PINEHURST – It is even something of a stretch to characterize the introduction of hospice to Moore County as a grassroots movement.
Among the supporters on hand for a FirstHealth Hospice event several years ago were (from left) the late Dr. Don Schulte, Dr. Ellen Willard, MaryLee Schulte, Jean Irvin and the Rev. Buddy Olney. The Schultes, Irvin and Olney were members of the original Sandhills Hospice Board of Directors. Dr. Willard is the current medical director of FirstHealth Hospice & Palliative Care.
It would be better described as a dining room movement.
"A lot of those original plans were done around my dining room table,” recalls Mary Tart, a member of the original Sandhills Hospice Board of Directors.
The tireless efforts of Tart and other original Sandhills Hospice volunteers will be recalled again and again as FirstHealth Hospice & Palliative Care settles into its new campus north of Pinehurst this fall and as the FirstHealth Hospice Foundation puts the finishing touches on the 2011 Pottery Auction.
The 16th annual Pottery Auction, the major fundraiser for the FirstHealth Hospice Foundation, will be held Saturday, Oct. 1, at the Country Club of North Carolina.
"Hospice began in this community as a volunteer organization, and it continues to rely on the personal and professional gifts of volunteers,” says Kathleen Stockham, president of the Foundation of FirstHealth. “They provide patient services; they do clerical work; they raise philanthropy and awareness of our excellent services throughout the community. I frankly can’t imagine what our hospice organization would be without them.”
In the late 1970s, when those formative gatherings were being held at the Tart home in Southern Pines, the hospice concept was so new to the American health care landscape that relatively few Moore County residents had even heard of it. It was natural, therefore, that many of those early local supporters would have medical backgrounds.
Mary Tart was a registered nurse; her husband Jim, a cardiologist. Members of the original group also included MaryLee Schulte, Linda Moore and Irene Pace, also nurses; Dr. Donald Schulte, Dr. David Allen, Dr. Alfred Siege and Dr. William Hollister; and former Moore Memorial Hospital chaplain Carlisle Franks.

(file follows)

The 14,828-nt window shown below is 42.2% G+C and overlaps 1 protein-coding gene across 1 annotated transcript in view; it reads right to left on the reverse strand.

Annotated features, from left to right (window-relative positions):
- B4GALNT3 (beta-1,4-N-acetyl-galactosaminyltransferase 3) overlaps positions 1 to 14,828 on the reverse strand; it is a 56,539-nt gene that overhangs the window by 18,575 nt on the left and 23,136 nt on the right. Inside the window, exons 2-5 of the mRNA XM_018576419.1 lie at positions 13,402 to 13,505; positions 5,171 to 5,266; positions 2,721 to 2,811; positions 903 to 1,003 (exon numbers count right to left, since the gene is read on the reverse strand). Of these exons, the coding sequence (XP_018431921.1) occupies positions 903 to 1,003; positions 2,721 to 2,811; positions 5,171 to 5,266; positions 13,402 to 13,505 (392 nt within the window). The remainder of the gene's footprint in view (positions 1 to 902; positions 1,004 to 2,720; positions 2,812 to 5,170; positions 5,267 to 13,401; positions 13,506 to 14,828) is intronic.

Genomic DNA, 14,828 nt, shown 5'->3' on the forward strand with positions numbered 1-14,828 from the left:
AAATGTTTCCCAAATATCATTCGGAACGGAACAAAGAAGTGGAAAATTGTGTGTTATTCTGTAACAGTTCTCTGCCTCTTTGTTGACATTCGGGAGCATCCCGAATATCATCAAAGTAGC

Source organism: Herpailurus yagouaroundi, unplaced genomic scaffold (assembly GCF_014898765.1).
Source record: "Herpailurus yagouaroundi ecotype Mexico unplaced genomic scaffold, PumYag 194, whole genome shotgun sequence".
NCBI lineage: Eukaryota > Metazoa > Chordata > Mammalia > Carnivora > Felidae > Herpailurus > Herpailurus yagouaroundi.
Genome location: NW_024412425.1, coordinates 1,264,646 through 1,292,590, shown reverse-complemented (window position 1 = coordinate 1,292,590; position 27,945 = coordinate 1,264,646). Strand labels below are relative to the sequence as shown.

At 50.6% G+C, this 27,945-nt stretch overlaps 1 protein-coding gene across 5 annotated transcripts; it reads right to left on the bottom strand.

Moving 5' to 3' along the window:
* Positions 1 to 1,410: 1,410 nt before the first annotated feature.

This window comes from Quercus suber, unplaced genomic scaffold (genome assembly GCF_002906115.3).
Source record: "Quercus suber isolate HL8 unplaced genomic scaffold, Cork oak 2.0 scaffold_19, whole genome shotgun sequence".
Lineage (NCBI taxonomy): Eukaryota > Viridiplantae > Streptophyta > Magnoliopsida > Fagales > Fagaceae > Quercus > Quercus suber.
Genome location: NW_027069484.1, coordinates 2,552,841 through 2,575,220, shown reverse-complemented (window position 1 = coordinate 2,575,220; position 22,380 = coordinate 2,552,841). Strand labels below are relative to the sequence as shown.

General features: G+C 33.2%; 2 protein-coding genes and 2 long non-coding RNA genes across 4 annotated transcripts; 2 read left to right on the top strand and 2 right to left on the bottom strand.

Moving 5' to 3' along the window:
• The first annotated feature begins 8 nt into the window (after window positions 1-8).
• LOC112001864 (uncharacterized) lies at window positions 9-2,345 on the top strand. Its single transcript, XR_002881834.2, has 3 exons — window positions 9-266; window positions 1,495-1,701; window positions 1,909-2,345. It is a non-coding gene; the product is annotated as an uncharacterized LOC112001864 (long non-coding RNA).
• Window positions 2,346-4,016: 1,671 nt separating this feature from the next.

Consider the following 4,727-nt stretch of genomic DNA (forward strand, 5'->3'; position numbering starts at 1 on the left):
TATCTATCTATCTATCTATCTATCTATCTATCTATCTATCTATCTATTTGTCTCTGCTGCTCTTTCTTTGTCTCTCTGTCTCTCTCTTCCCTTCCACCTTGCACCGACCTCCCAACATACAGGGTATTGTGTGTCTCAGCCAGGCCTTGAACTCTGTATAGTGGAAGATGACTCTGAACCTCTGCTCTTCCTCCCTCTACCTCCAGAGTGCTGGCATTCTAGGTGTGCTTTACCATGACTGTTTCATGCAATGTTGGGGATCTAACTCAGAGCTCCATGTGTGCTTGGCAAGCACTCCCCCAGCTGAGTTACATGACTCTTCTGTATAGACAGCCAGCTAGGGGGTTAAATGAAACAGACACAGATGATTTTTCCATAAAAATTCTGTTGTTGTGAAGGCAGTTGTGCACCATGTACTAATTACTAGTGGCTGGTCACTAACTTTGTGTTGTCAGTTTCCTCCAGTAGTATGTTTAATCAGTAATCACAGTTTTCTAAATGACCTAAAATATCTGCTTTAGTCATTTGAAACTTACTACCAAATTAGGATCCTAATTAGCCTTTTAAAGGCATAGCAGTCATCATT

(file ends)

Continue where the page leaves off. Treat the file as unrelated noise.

The FirstHealth Hospice House is located on the campus of FirstHealth Hospice & Palliative Care just off Highway 15-501 north of Pinehurst.
The group may have been small, but its members were guided by a shared purpose.
"Unlike today, when current Medicare guidelines define what will be done and how, we had no guidelines, but were driven by doing what was done for patients and families with the support of Hospice of North Carolina and the success of other start-up hospices across the state,” says MaryLee Schulte. “There was a goal, and everybody was working toward that goal. We did what we did, because it was the right thing to do.”
Although the Sandhills Hospice Board was developed in 1976, a hold-up on the organization’s certificate of need delayed the actual opening (and first patients) until 1980. Anne Monroe Cenci, the daughter of the hospital’s first administrator, Dr. Clement Monroe, was the first nurse coordinator, working two days a week out of a social worker’s office in what was then Moore Memorial Hospital.
The organization would eventually graduate to two rooms and a storage closet in the hospital’s former nurses’ residence and then to locations on Highway 5 and May Street in Southern Pines before settling into a new building on Aviemore Drive in Pinehurst, its home for more than 20 years, in 1990.
In the early days, before hospice care became a Medicare benefit and when only the patient coordinator was paid, volunteers provided the yeoman’s share of services. Nurses who worked full time on various hospital floors spent many hours of their free time providing patient care. Charlotte Patterson, the director of FirstHealth Hospice & Palliative Care for the past 12 years, was among that dedicated group. So were Mary Tart and MaryLee Schulte.